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Strengths and Weaknesses

I’m no native (English speaker) by Luna Checchini

I can’t remember a time in my life when I wasn’t fascinated by languages. My favorite doll scared the hell out of me when I first met her because she spoke, but she eventually became my favorite doll nonetheless. She. Not it. I’m Italian, I treat objects as people, get used to that. I spoke …

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The ‘native speaker’ myth: vocabulary

The other day when I was scrolling through FB, I came across this post by Hugh Dellar: It reminded me of the assumption that many students, but also teachers and recruiters, hold; namely, that: a) any ‘native speaker’ knows more vocabulary than any ‘non-native speaker’ can ever hope to know b) as a result, any …

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What makes an effective English teacher? A research project

Last weekend I had the pleasure to present at IATEFL Poland annual conference. The program was full of interesting workshops and talks, and I was particularly interested in seeing Jasmina Sazdovska‘s and Zsuzsanna Soproni‘s presentation What Makes an Effective English Language Teacher? There is so much discussion about ‘native’ and ‘non-native speakers’ that we actually often …

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Get Hired as a ‘Non-Native Speaker’: Your three unique strengths

We hear so much about why ‘native speakers’ are supposedly better teachers that it’s easy to start losing confidence as a ‘non-native speaker’ teacher… It’s easy to forget that as a ‘non-native speaker’ you can also be a great teacher. That you’ve got your unique strengths. And that you can use these to start getting …

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Are ‘native speakers’ better pronunciation models for our students?

This is an important question. Not only because the answer will determine how we teach pronunciation, but also because it lies at the very core of the ‘native speaker’ fallacy, or the belief that a ‘native speaker’ is always a better teacher, which is so rampant in our profession. Our gut feeling might suggest that …

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Native and non-native speaker teachers in Spain by Ben Greensmith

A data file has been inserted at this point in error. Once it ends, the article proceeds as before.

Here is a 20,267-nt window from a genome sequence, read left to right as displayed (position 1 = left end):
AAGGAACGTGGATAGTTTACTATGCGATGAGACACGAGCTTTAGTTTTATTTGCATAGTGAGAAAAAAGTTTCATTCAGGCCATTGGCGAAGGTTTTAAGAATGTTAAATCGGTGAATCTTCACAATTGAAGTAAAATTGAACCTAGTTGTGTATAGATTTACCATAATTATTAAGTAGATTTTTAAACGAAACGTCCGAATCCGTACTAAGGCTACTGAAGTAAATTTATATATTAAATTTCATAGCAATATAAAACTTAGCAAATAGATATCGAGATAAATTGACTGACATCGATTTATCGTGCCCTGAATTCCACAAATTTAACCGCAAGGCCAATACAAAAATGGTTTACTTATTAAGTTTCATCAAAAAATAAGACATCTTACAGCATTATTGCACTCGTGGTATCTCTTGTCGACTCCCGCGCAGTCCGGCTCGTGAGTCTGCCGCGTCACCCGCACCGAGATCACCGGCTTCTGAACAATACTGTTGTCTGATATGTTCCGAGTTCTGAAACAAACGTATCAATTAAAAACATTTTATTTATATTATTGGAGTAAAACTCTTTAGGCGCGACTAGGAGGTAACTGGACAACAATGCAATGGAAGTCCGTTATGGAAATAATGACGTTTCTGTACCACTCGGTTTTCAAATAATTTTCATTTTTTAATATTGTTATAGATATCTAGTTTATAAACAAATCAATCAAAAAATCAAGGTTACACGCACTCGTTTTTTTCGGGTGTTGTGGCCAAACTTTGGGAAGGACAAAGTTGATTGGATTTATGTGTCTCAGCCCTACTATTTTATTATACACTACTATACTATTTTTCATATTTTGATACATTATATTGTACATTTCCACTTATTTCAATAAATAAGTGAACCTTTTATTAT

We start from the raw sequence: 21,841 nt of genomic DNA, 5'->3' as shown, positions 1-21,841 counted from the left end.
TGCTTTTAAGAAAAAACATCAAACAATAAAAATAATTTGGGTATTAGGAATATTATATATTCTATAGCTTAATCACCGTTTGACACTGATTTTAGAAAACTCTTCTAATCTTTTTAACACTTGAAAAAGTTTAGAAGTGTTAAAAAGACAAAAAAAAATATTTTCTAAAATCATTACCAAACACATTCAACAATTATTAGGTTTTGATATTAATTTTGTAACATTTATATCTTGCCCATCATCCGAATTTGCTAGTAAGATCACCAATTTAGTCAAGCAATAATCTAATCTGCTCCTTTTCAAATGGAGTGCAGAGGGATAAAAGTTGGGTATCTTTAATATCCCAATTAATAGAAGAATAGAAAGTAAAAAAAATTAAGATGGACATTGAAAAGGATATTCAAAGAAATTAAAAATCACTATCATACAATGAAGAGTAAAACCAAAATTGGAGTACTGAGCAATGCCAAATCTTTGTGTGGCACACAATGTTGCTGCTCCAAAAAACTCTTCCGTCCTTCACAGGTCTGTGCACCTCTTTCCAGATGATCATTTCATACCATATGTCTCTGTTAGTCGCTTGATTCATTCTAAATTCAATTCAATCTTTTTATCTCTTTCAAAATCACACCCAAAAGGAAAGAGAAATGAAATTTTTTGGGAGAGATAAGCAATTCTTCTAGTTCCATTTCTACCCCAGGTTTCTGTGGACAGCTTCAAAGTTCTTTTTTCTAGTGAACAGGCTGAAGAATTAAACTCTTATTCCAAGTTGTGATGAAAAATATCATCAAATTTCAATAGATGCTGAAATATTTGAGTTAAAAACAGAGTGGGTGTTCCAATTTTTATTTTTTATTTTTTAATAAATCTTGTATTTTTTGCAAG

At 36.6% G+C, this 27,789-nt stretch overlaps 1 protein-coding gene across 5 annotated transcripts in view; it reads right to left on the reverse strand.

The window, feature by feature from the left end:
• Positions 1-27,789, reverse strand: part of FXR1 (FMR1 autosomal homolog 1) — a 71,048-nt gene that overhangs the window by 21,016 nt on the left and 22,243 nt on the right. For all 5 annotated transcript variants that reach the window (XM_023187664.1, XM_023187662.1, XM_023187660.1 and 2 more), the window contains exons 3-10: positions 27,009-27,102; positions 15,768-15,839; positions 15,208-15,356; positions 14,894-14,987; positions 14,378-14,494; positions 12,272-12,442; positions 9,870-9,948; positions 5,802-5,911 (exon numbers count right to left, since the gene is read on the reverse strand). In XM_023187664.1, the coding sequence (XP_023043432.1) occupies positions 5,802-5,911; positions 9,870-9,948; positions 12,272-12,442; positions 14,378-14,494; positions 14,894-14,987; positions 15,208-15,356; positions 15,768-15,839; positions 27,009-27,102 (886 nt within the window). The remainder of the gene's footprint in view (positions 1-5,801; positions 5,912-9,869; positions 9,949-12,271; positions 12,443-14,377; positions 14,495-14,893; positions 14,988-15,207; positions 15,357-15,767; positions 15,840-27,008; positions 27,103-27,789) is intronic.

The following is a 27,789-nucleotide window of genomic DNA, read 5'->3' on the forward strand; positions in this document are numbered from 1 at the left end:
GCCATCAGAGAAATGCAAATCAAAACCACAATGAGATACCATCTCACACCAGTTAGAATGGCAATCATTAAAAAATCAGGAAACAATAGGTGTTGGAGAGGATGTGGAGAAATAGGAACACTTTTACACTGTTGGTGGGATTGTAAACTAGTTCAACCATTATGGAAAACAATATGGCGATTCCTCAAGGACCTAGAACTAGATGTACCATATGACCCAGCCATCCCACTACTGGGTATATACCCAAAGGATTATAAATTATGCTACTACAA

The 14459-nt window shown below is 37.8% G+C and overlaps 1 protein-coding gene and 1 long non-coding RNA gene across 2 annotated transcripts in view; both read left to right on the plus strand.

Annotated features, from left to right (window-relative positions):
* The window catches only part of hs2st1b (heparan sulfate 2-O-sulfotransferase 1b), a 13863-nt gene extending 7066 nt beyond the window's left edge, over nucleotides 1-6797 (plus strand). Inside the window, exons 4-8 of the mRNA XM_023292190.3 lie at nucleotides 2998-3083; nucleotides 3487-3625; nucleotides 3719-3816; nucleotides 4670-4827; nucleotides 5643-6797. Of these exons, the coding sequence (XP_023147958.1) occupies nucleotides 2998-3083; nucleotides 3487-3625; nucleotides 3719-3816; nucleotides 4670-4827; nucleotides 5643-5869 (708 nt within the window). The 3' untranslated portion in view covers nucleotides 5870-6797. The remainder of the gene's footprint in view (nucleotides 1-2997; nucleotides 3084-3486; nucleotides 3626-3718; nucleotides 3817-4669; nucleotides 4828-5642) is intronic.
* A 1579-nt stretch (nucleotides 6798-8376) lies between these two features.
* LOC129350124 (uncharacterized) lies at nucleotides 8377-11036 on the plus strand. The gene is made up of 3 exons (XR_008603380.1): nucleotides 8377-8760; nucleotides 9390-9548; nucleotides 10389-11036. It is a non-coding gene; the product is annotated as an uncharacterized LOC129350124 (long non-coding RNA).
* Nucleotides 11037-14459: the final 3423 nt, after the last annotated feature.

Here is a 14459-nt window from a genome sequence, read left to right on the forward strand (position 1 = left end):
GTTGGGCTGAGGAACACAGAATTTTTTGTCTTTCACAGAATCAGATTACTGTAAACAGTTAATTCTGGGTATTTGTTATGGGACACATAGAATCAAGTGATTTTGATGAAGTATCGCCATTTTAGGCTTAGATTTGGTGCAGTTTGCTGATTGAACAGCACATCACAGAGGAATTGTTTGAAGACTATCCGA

The battle rages in Spain between natives and non-natives. The streets run with blood and Euros fly out of the hands of desperate parents looking for a good teacher for their precious little ones. Working and toiling together in Spain as a native and non-native pair has given us an interesting insight into how the two, completely random coincidences of where you are born, are seen and in turn respected/disrespected in Spain.

Native Speakers aren't better – so don't believe it by Elly Setterfield

[Note from the editor: this post was originally published on Elly’s blog here and is republished here with the full consent of the author] When I started my blog The Best Ticher, I foolishly assumed that I was writing for an audience like my younger self: British (or perhaps American), relatively young (maybe one or two …

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Native-speakerism and the complexity of personal experience: A duoethnographic study

‘Native speakers’ are better at teaching speaking and should be given conversational and high level classes, right? They can’t tell a verb from a noun, though, so don’t ask them to teach any grammar. ‘Non-native speakers’ know the grammar better and since they know the students’ L1, they should teach lower levels, right? They’re never …

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English as an International Language – lesson plan by Sarah Priestley

This lesson plan can be adapted to any level from Intermediate to C2, depending on the difficulty of the audio recordings you use in the listening stage 3 and the vocabulary used in stage 4.  I did it in an 80 minute lesson with a C2 adult class.  If you’re short of time you could …

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'The N factor': spreading equality in your workplace – by Sarah Priestley

After watching Silvana Richardson’s IATEFL 2016 plenary ‘ The native factor, the haves and have-nots’ this April I immediately asked myself what I could do to raise awareness of some of the issues Silvana highlighted.  Through meeting Marek on Twitter we started chatting about my ideas.  So, this post is to share with you the …

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